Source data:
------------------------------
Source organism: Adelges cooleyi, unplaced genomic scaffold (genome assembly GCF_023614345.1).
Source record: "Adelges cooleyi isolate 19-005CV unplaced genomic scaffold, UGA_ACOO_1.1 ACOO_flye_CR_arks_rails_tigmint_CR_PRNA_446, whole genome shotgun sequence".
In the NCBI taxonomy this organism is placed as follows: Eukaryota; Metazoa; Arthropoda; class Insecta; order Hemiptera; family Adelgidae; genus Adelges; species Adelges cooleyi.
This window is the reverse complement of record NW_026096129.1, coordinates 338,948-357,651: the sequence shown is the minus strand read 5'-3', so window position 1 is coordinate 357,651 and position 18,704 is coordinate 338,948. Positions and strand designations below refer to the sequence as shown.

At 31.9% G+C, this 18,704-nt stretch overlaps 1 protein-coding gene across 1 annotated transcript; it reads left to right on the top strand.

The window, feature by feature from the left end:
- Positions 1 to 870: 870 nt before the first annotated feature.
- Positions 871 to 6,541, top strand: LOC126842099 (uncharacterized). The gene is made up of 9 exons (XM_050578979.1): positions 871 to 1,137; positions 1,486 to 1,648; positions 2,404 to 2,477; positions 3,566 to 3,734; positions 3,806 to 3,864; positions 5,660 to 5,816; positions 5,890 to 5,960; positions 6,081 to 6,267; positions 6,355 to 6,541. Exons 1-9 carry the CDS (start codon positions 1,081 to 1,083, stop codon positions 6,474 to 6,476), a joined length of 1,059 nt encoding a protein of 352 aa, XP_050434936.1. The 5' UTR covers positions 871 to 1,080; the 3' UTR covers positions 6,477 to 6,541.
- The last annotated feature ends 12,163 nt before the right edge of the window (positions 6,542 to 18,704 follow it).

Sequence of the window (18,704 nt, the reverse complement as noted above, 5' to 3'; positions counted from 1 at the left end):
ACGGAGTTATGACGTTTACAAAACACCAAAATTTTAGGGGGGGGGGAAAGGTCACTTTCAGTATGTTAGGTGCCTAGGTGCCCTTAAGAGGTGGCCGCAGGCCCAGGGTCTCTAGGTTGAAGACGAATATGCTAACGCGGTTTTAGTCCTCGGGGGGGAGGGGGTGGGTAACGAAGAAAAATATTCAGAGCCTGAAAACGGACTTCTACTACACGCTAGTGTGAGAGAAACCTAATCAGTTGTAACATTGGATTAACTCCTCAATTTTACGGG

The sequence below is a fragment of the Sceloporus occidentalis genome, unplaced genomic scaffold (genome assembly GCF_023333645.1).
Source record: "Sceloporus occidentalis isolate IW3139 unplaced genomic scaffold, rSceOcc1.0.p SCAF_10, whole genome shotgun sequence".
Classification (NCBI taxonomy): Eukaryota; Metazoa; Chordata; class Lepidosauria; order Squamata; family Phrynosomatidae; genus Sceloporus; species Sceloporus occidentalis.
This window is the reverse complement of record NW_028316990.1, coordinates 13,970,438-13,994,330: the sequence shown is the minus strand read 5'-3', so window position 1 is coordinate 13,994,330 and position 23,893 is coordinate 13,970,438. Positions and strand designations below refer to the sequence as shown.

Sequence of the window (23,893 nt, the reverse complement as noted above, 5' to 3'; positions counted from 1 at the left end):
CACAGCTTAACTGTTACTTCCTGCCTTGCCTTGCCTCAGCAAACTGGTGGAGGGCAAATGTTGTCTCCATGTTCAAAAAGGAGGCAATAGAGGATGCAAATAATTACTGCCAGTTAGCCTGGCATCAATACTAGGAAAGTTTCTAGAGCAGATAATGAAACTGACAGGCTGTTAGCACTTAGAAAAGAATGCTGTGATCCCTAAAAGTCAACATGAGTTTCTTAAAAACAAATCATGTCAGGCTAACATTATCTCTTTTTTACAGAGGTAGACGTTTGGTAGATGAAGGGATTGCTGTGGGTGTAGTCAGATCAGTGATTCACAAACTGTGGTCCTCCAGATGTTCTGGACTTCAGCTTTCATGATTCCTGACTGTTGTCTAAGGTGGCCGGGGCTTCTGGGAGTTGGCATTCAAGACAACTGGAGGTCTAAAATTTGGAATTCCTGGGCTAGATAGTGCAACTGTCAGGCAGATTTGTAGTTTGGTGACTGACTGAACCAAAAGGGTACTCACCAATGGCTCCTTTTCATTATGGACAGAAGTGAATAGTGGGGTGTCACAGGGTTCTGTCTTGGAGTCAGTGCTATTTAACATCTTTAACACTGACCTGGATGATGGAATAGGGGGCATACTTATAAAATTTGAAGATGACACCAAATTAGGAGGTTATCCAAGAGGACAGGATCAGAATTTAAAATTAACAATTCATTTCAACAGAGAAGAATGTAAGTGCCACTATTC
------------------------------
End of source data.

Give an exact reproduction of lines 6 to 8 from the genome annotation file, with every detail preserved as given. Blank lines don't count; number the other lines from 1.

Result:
The window, feature by feature from the left end:
- Positions 1 to 870: 870 nt before the first annotated feature.
- Positions 871 to 6,541, top strand: LOC126842099 (uncharacterized). The gene is made up of 9 exons (XM_050578979.1): positions 871 to 1,137; positions 1,486 to 1,648; positions 2,404 to 2,477; positions 3,566 to 3,734; positions 3,806 to 3,864; positions 5,660 to 5,816; positions 5,890 to 5,960; positions 6,081 to 6,267; positions 6,355 to 6,541. Exons 1-9 carry the CDS (start codon positions 1,081 to 1,083, stop codon positions 6,474 to 6,476), a joined length of 1,059 nt encoding a protein of 352 aa, XP_050434936.1. The 5' UTR covers positions 871 to 1,080; the 3' UTR covers positions 6,477 to 6,541.